Gesell works to prove a point

BY WILL MCDAVID | JULY 07, 2014 5:00 AM

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WATERLOO — Mike Gesell had a rough — to put it lightly — end of the 2013-14 campaign. After shooting a combined 0-of-14 in Iowa’s last two losses, the point guard had gained his share of doubters but also a source of motivation.

Since his team’s season-ending loss to Tennessee, Gesell has been hard at work, putting in the long hours that hone skills and silence skeptics.

“I’ve been working really hard in the off-season, trying to expand my game, finding different things I can work on,” Gesell said. “This league is the type where you can come out there, and you can work on that stuff in a game situation.”

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At 6-1, Gesell is no stranger to scrutiny, much of it stemming from the claim that he is undersized.

“My whole life I feel like I’ve been doubted a little bit,” the junior said. “I think, personally, I do a pretty good job of just staying within our team and not listening to the critics. When you’re doing well, people are going to tell you how great you are. When you’re doing bad, people are going to leave you.”

This attitude has hugely benefited Gesell this summer, this perhaps never more evident than in the July 3 showdown with Prime Time director and coach Randy Larson’s team.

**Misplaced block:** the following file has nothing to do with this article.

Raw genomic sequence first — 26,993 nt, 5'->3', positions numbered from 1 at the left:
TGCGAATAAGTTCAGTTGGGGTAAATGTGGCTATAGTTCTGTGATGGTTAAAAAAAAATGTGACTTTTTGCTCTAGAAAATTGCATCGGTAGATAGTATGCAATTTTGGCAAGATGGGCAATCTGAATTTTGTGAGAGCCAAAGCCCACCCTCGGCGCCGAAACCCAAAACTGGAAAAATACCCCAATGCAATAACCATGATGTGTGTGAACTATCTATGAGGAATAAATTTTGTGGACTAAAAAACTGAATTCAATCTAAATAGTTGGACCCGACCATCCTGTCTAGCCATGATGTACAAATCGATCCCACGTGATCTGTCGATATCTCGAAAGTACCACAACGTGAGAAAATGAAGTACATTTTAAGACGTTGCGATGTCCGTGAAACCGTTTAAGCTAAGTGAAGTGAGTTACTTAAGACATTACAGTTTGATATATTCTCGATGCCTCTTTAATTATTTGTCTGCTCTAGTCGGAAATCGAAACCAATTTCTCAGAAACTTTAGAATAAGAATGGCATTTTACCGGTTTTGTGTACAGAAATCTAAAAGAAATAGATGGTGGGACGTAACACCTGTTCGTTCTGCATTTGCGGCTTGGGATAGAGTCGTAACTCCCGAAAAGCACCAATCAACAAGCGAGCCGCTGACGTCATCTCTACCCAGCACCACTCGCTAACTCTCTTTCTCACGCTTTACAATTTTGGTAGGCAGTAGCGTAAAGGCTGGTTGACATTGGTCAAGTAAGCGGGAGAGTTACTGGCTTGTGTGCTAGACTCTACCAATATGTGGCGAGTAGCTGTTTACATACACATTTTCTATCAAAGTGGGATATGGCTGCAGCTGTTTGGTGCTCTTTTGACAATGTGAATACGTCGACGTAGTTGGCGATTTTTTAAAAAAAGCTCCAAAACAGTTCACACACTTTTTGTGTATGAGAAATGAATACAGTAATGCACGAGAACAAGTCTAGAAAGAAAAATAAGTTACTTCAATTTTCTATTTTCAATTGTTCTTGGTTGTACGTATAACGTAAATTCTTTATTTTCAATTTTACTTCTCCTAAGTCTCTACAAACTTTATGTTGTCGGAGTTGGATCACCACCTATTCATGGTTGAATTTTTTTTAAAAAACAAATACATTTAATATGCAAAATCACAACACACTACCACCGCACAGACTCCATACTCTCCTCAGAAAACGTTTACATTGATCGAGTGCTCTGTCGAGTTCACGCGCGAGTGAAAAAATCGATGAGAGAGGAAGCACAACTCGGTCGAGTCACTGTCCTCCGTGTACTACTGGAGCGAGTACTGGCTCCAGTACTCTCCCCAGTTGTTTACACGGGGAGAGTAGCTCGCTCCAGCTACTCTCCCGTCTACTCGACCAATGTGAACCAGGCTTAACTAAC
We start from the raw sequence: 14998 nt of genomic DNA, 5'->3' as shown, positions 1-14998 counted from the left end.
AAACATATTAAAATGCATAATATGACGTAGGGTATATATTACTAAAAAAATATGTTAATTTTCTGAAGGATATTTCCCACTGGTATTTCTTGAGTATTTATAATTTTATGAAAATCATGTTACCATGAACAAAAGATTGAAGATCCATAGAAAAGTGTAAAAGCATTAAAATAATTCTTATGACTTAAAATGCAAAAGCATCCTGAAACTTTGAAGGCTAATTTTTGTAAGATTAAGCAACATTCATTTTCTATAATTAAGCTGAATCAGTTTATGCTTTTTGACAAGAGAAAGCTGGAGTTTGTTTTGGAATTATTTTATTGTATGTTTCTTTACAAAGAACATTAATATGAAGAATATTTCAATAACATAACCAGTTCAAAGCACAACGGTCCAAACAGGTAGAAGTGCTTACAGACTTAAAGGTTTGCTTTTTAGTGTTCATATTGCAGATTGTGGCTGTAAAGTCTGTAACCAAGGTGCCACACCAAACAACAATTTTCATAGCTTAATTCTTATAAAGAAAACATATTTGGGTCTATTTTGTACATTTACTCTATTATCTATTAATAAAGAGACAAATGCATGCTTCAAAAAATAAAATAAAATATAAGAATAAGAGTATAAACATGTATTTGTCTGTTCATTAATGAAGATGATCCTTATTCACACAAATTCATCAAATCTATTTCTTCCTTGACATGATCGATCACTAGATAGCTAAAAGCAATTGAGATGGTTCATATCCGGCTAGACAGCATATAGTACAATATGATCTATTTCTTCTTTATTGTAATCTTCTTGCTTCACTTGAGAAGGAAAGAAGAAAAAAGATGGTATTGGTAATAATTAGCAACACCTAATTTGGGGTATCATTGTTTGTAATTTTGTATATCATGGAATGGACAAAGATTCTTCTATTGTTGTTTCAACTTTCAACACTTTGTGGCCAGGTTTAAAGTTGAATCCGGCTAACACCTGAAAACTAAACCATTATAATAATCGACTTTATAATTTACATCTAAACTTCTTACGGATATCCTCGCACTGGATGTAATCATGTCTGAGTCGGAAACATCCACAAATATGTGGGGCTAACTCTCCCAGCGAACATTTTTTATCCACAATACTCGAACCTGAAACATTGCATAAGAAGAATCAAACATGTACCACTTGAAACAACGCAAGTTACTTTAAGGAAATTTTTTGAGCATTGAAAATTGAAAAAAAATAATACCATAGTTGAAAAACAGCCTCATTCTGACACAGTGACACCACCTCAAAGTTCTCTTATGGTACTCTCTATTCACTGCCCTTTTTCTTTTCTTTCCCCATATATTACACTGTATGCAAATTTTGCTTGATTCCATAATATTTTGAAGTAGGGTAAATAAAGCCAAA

At the half, Gesell had converted only 1-of-9 shots and seemed well on his way to validating his critics. For some players, the likelihood of transcending such a high-pressure scenario ranges from unlikely to impossible.

Luckily for Ray Swetalla’s team, Gesell didn’t perform like those players. After struggling early, he made the second-half into his personal showcase, scoring 20 points on both dead-eye shooting and frequent forays to the rim.

In the game’s closing minutes, Gesell gave fans a fitting finale, an emphatic reverse dunk that let everyone know just how “undersized” he is.

“He is much more athletic than he appears,” Swetalla said. “He has a strong upper body, an explosive step, and he can knock down the 3 ball.”

To those in attendance on July 3, these qualities alone easily outweighed the Iowa guard’s perceived lack of size. But to those more familiar with the South Sioux City, Nebraska, native, it is the intangible qualities that separate him — the ones that elude box scores and measuring tape.

“He’s a great team leader,” Swetalla said, “The biggest thing about him is his mental toughness.”

For Gesell, praise like this has become commonplace, as many have grown enamored with the junior guard’s character over the course of his college career.

In Prime Time play, Gesell has paired the leadership and toughness that have drawn such rave reviews with natural athletic talent, the resulting 20 points per game and nearly 5 assists making a strong case for his detractors to reconsider. 

While Gesell will never tower over the opposition, Larson believes Gesell possesses something far greater than size.

“Integrity,” Larson said. “He’s always going to play the right way. Always going to go 100-percent. Always going to make the extra pass. It’s his character that makes him.”

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